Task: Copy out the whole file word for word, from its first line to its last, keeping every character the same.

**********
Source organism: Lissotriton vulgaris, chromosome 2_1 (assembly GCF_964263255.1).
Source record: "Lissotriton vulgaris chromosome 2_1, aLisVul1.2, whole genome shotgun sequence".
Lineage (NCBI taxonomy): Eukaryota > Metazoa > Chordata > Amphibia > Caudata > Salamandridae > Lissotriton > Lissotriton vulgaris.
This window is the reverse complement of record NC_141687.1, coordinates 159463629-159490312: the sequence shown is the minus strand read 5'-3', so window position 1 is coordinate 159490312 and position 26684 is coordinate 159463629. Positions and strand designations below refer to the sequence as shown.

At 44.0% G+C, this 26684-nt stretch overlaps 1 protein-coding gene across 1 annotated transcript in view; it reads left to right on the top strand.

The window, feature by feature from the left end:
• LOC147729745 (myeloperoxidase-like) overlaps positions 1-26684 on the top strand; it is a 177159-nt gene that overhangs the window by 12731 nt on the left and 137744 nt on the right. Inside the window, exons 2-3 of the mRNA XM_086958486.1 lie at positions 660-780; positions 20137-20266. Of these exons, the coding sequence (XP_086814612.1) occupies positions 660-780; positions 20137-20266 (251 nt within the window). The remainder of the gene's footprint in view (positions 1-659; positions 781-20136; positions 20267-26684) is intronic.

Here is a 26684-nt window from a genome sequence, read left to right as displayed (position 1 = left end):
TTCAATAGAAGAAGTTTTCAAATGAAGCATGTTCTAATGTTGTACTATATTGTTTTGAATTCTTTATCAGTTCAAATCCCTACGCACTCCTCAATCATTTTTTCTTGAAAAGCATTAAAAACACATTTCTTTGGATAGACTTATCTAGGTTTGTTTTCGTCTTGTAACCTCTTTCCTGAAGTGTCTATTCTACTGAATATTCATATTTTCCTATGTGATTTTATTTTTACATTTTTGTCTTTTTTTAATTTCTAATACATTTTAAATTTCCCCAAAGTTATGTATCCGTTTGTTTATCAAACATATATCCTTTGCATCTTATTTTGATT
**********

Source organism: Lissotriton vulgaris, chromosome 2_1 (assembly GCF_964263255.1).
Source record: "Lissotriton vulgaris chromosome 2_1, aLisVul1.2, whole genome shotgun sequence".
Lineage (NCBI taxonomy): Eukaryota > Metazoa > Chordata > Amphibia > Caudata > Salamandridae > Lissotriton > Lissotriton vulgaris.
This window is the reverse complement of record NC_141687.1, coordinates 159463629-159490312: the sequence shown is the minus strand read 5'-3', so window position 1 is coordinate 159490312 and position 26684 is coordinate 159463629. Positions and strand designations below refer to the sequence as shown.

At 44.0% G+C, this 26684-nt stretch overlaps 1 protein-coding gene across 1 annotated transcript in view; it reads left to right on the top strand.

The window, feature by feature from the left end:
• LOC147729745 (myeloperoxidase-like) overlaps positions 1-26684 on the top strand; it is a 177159-nt gene that overhangs the window by 12731 nt on the left and 137744 nt on the right. Inside the window, exons 2-3 of the mRNA XM_086958486.1 lie at positions 660-780; positions 20137-20266. Of these exons, the coding sequence (XP_086814612.1) occupies positions 660-780; positions 20137-20266 (251 nt within the window). The remainder of the gene's footprint in view (positions 1-659; positions 781-20136; positions 20267-26684) is intronic.

Here is a 26684-nt window from a genome sequence, read left to right as displayed (position 1 = left end):
TTCAATAGAAGAAGTTTTCAAATGAAGCATGTTCTAATGTTGTACTATATTGTTTTGAATTCTTTATCAGTTCAAATCCCTACGCACTCCTCAATCATTTTTTCTTGAAAAGCATTAAAAACACATTTCTTTGGATAGACTTATCTAGGTTTGTTTTCGTCTTGTAACCTCTTTCCTGAAGTGTCTATTCTACTGAATATTCATATTTTCCTATGTGATTTTATTTTTACATTTTTGTCTTTTTTTAATTTCTAATACATTTTAAATTTCCCCAAAGTTATGTATCCGTTTGTTTATCAAACATATATCCTTTGCATCTTATTTTGATT